What Follows the Great Mobile Unbundling? Unholy Alliances
Behind all the headlines about native advertising, programmatic buying and every other significant media topic of note, one macro trend looms large: the ubiquity of smartphones and tablets. This transformative shift in how content is now consumed is reshaping dozens of industries as people do quite a lot with small screens -- even more than most expected.
According to eMarketer projections, time spent online via mobile devices this year will reach 2 hours and 51 minutes. This significantly exceeds the 2 hours and 12 minutes via desktops.
This dramatic uptake in smartphone and tablet usage is encouraging some companies directly in the mobile center of gravity to unbundle their services. This includes publishers. But while this strategy is viable for some, it may not be prudent for media owners.
Breaking down the parts
Over the last several months many of the more established players in social networking have started to see that large, monolithic experiences that work great on desktops simply don't on handhelds. The mobile space tends to be more transactional. As a result, Facebook, FourSquare, Google, Twitter and others are either splitting off parts of their core functionality into discrete single-purposed applications or creating new accoutrements as stand-alone experiences.
Facebook, for example, has moved the messaging function out of its flagship app and into a dedicated experience. It is also building out free-standing services like Instagram, rather than incorporating them into the fold. FourSquare, meanwhile, has announced that will divide its experience in two. One app will focus on local discovery, while another will be for social check-ins.
Online-collaboration services are also undergoing a great unbundling. Google recently split its Google Drive application into four distinct apps -- one for files and three for document creation. Dropbox, meanwhile, is investing heavily in newer apps specifically focused on mail and photos, even as it builds out its flagship product.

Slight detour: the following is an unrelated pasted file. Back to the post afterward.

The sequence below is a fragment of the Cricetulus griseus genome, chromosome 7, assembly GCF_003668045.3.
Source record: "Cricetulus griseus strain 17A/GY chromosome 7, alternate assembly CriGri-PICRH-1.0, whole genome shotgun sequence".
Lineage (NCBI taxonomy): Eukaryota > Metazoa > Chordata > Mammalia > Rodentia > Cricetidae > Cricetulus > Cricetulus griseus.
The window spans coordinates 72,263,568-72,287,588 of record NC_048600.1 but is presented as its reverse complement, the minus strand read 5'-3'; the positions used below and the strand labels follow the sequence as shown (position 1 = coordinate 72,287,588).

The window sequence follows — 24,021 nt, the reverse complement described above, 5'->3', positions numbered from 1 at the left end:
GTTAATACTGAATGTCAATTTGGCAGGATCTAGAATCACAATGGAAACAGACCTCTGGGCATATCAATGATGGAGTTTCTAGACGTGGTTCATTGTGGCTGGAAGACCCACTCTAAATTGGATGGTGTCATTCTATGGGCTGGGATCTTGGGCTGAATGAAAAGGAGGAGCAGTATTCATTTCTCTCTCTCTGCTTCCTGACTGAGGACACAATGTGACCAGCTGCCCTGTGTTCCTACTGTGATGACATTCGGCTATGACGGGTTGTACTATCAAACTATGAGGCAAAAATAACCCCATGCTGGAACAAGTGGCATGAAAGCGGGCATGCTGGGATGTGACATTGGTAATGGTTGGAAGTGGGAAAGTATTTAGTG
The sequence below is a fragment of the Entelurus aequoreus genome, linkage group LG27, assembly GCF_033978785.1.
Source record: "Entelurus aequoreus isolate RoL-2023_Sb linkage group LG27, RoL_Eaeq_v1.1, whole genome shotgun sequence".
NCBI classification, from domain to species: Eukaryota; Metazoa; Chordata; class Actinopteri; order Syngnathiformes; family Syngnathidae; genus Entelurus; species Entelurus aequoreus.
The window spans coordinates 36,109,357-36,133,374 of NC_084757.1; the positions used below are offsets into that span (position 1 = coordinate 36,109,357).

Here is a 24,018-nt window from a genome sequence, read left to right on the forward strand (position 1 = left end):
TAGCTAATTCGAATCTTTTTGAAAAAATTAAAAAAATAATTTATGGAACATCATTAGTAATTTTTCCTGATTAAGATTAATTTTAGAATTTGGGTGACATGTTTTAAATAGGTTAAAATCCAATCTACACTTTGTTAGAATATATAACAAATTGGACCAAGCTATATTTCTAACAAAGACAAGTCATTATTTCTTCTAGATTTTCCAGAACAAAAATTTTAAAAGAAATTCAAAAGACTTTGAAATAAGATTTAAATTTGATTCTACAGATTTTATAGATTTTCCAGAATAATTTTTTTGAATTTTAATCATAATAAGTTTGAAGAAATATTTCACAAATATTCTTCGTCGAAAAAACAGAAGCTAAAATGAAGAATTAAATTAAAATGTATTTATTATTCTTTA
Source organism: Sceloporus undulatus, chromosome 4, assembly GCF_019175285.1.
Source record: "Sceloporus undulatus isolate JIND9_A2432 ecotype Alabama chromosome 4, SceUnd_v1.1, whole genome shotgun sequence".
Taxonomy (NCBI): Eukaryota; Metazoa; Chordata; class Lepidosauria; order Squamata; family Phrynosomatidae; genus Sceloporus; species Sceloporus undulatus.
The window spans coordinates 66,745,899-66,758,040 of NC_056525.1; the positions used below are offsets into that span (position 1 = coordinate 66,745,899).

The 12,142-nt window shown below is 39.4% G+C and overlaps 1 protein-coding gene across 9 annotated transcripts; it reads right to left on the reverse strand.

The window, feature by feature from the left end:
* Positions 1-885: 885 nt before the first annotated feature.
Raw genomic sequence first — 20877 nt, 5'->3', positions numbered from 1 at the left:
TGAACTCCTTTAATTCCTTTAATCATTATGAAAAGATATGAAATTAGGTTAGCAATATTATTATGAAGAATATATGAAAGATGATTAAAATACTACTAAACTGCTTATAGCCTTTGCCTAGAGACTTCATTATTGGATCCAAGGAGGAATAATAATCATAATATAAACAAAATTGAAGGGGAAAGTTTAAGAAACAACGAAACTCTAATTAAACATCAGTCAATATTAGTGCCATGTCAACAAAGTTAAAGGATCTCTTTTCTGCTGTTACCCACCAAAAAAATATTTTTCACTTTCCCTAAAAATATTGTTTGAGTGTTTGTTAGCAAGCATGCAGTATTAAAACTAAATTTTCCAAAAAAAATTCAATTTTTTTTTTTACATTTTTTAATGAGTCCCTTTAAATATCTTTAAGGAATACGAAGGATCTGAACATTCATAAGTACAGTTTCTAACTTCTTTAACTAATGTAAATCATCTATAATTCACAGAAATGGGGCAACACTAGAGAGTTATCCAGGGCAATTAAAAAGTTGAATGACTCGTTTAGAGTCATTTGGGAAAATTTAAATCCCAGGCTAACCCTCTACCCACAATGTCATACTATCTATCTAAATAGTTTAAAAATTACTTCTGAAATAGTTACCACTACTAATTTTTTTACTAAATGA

Naturally, some publishers are following suit. They're joining the conscious uncoupling craze by creating highly focused, nimble news services that are built for mobile. The New York Times, for example, recently launched NYT Now. The pared down, yet highly engaging smartphone offering also creates a lower-priced subscription tier. The Economist and CNN are reportedly developing mobile-first a-la-carte products as well.
Surely other publishers to do the same, but perhaps with a focus on marquee micro-brands such as individual journalists like ESPN's Bill Simmons and/or specific sections.
Going it alone?
Unfortunately for publishers, pursuing such an unbundling strategy alone may not be wise. Social networking and online collaboration services are built around networks and therefore have a perceived "switching cost." That's not the case in mobile media where content is a commodity and app discovery remains a challenge.
What's more, scale is the fuel of the media business. By breaking apart their apps into smaller a-la-carte offerings, publishers are only making it harder to aggregate large audiences.
This creates another headache for publishers. Audiences want apps that do one thing well and are more transactional, but it makes it a challenge for media owners to secure digital surface area -- a requirement where social networks loom large.
There is a solution, however. But few so far seem willing to pursue it. Publishers will increasingly need to get smaller but also be comfortable forming alliances with other media owners.
Some of this is already underway. The New York Times and the Financial Times have both decoupled their content from their own apps by allowing Flipboard owners to authenticate and consume it there. But that's just an evolution of syndication.
The mobile future for publishers may look more like the recent collaboration between Deseret News and The Atlantic. The two teamed up to collaborate on a special series on the changing role of fatherhood -- a pairing The New York Times called "an odd couple."
This is the kind of thinking that publishers need to have in an environment where supply of content options is infinite yet time is finite. Some of these pairings may even be "unholy" in nature because they will be with the competition.
However, don't hold your breath to see MSNBC and CNN or Forbes and Fortune aligning at an atomic level anytime soon.